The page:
"There aren’t really words for this pain,"

By Maggie O'Neill
December 23, 2019
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Naomie Olindo's father, Joel Olindo, has died from esophageal cancer, according to an emotional post on her Instagram page Monday.

Olindo, who stars on Bravo’s Southern Charm, revealed her father actually died last Friday, after a yearlong battle with the disease. “I lost a piece of my heart last Friday," she wrote. "After privately fighting esophageal cancer for 12 excruciating months, my dad lost the only fight he’s ever lost,”

The photo shows Olindo and her mother Carole holding her father's hands while he's in a hospital bed. “He died peacefully surrounded by people that loved him more than words can explain,” Olindo wrote.

“There aren’t really words for this pain but I’m very thankful for the kindness and love our friends and family have shown my mom and me during the most difficult time of our life.”

What is esophageal cancer?

Esophageal cancer is a rare type of cancer that forms in the tissue of the esophagus, or the muscular, hollow tube responsible for moving food and liquid from the throat to the stomach. According to the American Cancer Society (ACS), esophageal cancer only accounts for about 1% of all cancers in the U.S., and typically affects men more than women.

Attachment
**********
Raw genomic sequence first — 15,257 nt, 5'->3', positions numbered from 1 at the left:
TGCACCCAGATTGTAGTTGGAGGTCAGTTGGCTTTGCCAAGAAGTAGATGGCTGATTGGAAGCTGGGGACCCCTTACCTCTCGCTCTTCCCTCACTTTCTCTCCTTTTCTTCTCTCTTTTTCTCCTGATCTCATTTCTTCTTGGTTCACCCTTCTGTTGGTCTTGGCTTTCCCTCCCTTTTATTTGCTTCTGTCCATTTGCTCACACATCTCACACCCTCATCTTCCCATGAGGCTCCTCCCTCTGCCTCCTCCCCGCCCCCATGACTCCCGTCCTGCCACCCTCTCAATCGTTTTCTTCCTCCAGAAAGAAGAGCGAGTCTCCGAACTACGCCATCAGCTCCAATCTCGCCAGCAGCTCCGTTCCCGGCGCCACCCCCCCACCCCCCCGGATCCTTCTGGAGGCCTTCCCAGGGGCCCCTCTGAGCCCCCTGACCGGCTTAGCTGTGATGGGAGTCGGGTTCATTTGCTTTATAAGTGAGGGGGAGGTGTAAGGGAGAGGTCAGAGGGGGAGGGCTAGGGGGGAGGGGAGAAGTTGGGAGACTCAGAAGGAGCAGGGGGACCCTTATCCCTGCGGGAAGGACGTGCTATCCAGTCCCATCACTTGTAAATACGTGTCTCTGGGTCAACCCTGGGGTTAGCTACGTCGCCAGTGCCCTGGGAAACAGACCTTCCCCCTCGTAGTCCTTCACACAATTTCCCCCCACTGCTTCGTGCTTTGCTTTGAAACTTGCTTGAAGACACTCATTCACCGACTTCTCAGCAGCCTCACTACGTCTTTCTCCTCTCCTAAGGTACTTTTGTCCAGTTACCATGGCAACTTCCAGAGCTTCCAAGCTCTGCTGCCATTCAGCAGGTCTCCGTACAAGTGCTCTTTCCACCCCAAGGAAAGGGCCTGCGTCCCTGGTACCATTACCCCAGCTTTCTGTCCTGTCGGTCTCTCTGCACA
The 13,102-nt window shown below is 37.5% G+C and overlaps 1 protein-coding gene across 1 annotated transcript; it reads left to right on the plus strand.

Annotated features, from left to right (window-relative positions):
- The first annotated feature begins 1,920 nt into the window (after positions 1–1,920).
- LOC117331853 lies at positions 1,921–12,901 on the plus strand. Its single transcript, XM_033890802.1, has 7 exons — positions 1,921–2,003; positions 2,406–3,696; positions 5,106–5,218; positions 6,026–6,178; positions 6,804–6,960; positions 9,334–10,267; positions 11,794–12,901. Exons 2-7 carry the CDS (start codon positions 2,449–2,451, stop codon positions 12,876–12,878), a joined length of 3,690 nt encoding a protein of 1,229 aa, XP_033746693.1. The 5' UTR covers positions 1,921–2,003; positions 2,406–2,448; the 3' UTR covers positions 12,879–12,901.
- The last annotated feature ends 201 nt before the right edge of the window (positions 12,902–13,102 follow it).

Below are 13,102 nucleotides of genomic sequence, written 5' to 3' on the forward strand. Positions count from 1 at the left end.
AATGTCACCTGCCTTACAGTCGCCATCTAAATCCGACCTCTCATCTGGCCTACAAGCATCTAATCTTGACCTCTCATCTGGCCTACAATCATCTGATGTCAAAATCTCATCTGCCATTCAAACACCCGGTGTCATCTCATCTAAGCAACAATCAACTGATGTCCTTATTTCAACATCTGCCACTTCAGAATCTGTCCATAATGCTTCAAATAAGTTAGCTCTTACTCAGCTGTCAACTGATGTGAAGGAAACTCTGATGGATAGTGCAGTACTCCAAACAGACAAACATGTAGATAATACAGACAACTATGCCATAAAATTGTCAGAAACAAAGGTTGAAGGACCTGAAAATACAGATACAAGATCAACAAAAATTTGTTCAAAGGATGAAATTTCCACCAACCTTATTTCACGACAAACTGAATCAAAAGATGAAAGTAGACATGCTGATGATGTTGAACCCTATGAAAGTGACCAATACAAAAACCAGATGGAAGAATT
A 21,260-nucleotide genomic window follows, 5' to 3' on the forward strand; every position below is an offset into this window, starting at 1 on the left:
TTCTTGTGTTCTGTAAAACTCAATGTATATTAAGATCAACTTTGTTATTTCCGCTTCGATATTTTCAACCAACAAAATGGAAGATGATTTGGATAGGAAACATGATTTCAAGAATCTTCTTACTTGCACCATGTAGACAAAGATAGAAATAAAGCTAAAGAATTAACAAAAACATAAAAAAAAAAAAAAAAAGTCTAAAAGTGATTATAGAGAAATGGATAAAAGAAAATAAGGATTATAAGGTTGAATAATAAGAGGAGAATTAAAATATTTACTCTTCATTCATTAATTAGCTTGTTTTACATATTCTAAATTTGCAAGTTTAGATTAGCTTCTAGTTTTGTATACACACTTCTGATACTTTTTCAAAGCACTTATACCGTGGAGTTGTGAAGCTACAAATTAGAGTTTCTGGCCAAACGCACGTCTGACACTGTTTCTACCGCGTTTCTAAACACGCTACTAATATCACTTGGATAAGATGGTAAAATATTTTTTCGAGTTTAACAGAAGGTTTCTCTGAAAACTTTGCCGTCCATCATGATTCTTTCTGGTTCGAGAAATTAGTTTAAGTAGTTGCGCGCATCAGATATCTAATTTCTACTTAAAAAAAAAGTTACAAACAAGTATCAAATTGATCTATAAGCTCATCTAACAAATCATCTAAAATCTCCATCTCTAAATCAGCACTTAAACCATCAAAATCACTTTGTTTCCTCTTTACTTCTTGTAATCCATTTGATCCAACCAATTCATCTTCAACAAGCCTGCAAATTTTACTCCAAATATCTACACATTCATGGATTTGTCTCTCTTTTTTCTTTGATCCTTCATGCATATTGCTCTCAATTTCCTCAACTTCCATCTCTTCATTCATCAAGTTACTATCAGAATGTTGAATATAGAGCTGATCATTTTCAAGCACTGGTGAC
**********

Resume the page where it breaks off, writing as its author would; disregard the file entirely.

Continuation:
The two main forms of the cancer are squamous cell carcinoma and adenocarcinoma, each named for the cells that become cancerous, according to information from the National Cancer Institute (NCI). (Squamous cell carcinoma typically occurs in the middle and upper parts of the esophagus, while adenocarcinomas, usually begin near the stomach in the lower portion of the esophagus.)

Certain risk factors can make you more likely to be diagnosed with esophageal cancer. Among these are heavy alcohol use, tobacco use, old age, and a condition called Barrett esophagus, which is often caused by heartburn.

Symptoms of esophageal cancer include difficulty swallowing, pain when swallowing, pain experienced behind your breastbone, weight loss, heartburn, indigestion, coughing, and hoarseness.

Doctors use a variety of tests to diagnose esophageal cancer, which include physical exams, chest x-rays, biopsies, and esophagoscopies (procedures that allow doctors an inside look at the esophagus by way of a tube-like instrument).

Once the cancer is detected, a patient’s prognosis (or, their chances of recovering fully) depends on a few factors, including what stage the cancer was when it was detected. Additionally, whether or not doctors are able to completely remove an esophageal cancer patient’s tumor affects that patient’s chances of recovering. According to the ACS, patients diagnosed with esophageal cancer have about a 20% survival rate five years after diagnosis.

Treatment options for esophageal cancer patients include radiation, chemotherapy, surgery, laser therapy, chemoradiation therapy, and electrocoagulation, which is a way to change blood from a liquid to a solid.

Olindo wrote in her caption: “If someone you love is fighting this horrible disease, please know my heart is with you and it truly aches for you.”

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